Breakpoints on inlined functions
I just committed a patch that makes GDB able to set breakpoints on inlined functions by name.
GDB neat things #1
tb for short) is exactly like
break except that the breakpoint it sets is deleted when it’s hit.
start runs the debugged program until the start of the main procedure. It’s equivalent to
tbreak main followed by
Little things for sure, but they save typing.
Working on gdb
For future reference, and because I keep forgetting things, here is how I work on gdb:
mkdir /somewhere/to/work cd /somewhere/to/work git clone ssh://sourceware.org/git/archer.git src cd src git remote add gdb git://sourceware.org/git/gdb.git
masterbranch to the correct place. The real one is in the GDB repo, but there’s an old one in Archer that is no longer used. Open
/somewhere/to/work/src/.git/configin your favourite editor and change
remote = originto
remote = gdbin the
[branch "master"]section. Then probably do a
git pullto fetch the actual code you’ll be working on.
git branch --track archer-gbenson-lazy-skip-inline-frames gdb/master git checkout archer-gbenson-lazy-skip-inline-frames
mkdir /somewhere/to/work/build cd /somewhere/to/work/build CFLAGS="-g -O0" ../src/configure --with-separate-debug-dir=/usr/lib/debug make
make check >& build-20110921-3.log diff -u baseline-20110919.log build-20110921-3.log | gdbtestdiff
cd /somewhere/to/work/build/gdb/testsuite runtest TRANSCRIPT=1 ../../../src/gdb/testsuite/gdb.opt/inline-cmds.exp gdb ../gdb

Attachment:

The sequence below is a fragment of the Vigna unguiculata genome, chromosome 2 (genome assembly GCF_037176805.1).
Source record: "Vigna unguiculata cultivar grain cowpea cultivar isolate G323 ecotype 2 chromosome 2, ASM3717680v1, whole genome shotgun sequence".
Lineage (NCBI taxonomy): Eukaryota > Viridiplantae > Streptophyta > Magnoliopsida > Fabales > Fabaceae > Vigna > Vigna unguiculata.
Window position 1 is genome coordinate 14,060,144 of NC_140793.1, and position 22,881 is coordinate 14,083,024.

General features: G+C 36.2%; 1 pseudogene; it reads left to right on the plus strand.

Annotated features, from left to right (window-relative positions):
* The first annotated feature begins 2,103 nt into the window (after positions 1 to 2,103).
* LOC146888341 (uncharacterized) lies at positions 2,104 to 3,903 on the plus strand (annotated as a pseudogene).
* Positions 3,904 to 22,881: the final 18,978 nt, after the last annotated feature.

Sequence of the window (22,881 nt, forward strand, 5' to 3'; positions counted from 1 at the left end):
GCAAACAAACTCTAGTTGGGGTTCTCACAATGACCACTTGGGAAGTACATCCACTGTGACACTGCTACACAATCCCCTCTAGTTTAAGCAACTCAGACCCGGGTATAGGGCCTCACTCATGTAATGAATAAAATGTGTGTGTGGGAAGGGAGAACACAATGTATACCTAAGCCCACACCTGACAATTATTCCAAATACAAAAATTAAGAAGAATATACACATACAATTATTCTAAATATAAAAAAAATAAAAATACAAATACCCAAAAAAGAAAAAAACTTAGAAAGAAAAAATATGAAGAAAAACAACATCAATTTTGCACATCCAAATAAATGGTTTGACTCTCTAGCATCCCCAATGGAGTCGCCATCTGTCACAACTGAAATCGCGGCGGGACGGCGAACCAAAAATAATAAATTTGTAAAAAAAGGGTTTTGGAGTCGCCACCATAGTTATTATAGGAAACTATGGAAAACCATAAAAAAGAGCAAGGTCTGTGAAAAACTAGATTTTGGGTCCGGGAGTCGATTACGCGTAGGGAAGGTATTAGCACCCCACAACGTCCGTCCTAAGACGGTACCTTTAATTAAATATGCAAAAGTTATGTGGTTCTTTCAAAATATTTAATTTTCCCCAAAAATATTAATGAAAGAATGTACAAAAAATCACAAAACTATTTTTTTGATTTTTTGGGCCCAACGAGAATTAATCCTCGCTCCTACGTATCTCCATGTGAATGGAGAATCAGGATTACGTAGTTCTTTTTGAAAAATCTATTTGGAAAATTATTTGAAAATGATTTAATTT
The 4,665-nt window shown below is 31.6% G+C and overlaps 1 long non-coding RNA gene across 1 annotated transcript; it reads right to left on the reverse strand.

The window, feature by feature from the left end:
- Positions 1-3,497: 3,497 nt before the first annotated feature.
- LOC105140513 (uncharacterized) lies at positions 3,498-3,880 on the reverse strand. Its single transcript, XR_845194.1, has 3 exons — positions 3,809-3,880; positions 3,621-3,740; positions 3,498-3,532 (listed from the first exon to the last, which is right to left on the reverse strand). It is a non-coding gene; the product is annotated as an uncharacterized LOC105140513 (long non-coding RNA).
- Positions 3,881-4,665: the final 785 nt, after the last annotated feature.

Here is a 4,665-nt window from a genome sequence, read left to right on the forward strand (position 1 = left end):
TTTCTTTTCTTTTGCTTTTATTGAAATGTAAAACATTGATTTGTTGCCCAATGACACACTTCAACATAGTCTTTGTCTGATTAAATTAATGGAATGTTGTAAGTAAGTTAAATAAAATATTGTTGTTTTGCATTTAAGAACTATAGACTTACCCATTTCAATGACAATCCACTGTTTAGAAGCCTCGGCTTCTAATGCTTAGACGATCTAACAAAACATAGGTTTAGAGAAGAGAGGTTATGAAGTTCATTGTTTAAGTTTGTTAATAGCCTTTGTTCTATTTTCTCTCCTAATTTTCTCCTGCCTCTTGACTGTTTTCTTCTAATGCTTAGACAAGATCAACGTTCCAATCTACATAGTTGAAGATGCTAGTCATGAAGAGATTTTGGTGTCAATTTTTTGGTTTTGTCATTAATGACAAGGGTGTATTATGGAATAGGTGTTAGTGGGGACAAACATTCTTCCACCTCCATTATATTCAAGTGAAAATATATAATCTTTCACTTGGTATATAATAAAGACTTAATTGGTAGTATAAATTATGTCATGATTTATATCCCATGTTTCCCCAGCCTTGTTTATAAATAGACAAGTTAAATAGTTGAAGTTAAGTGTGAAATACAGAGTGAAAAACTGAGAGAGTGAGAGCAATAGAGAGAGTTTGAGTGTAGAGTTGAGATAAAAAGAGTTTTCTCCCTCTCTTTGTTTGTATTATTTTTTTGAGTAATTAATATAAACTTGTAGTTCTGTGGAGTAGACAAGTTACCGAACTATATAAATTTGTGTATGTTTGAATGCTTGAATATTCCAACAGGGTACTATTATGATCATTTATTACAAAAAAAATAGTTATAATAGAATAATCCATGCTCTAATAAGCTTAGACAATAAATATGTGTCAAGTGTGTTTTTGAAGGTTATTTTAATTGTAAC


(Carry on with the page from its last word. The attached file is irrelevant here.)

set prompt (top-gdb) b internal_error r -nx
Ok, I think that is enough for now.
A couple of months ago I switched from the OpenJDK team to the GDB team. I’ll no doubt write something here about what I’m doing soon (ie within the next year or so) but in the meantime if you would like to apply for my old job at the awesomeness that is Red Hat then please click this link.
Andrew Hughes pointed out yesterday that the ARM interpreter and JIT are slated for removal in IcedTea6-1.11 unless someone steps up to maintain it. Currently there’s only one place where the all information about what’s required is collated—inside my head—so I thought I’d better write it up before I start forgetting. It’s entirely possible the interpreter will be removed, but it’s also possible that someone will end up trying to resurrect it months or years down the line. If you are that person and you are reading this then you owe me a beer ;)
“[In the ARM code]
last_Java_sp is set to the address of the top Zero frame wherever the frame anchor is set up. It needs changing such that
last_Java_sp is set to
thread->zero_stack()->sp() (and the new field
last_Java_fp gets set to what
last_Java_sp used to be set to).”
“I have had to change the calling convention within Zero and Shark. All method entries (the C function that executes the method) now return an integer which is the number of deoptimized frames they have left on the stack. Whenever a method is called it is now the caller’s responsibility to check whether frames have been deoptimized and reenter the interpreter if they have.”
The third change, currently in progress, reverts the last commit by the ARM code’s author, Ed Nevill: fix for fast bytecodes with ARM/Shark. This piece of code was accidentally incorporated in one of the webrevs when Zero was upstreamed, and isn’t conditionalised correctly. It can cause problems when the ARM code is not present, and there’s no neat fix. Given that the ARM code has been broken for five days shy of a year now I’ve asked for it to be removed from OpenJDK. This is Sun bug 7030207. If the ARM code is resurrected, this patch will require reinstating (with more specific conditionalisation please!)
The fourth change, currently in the future, is JSR 292. Explicit method handle stuff should just work–it’ll be handled by Zero–but the ARM interpreter and JIT will need updating to support three new instructions: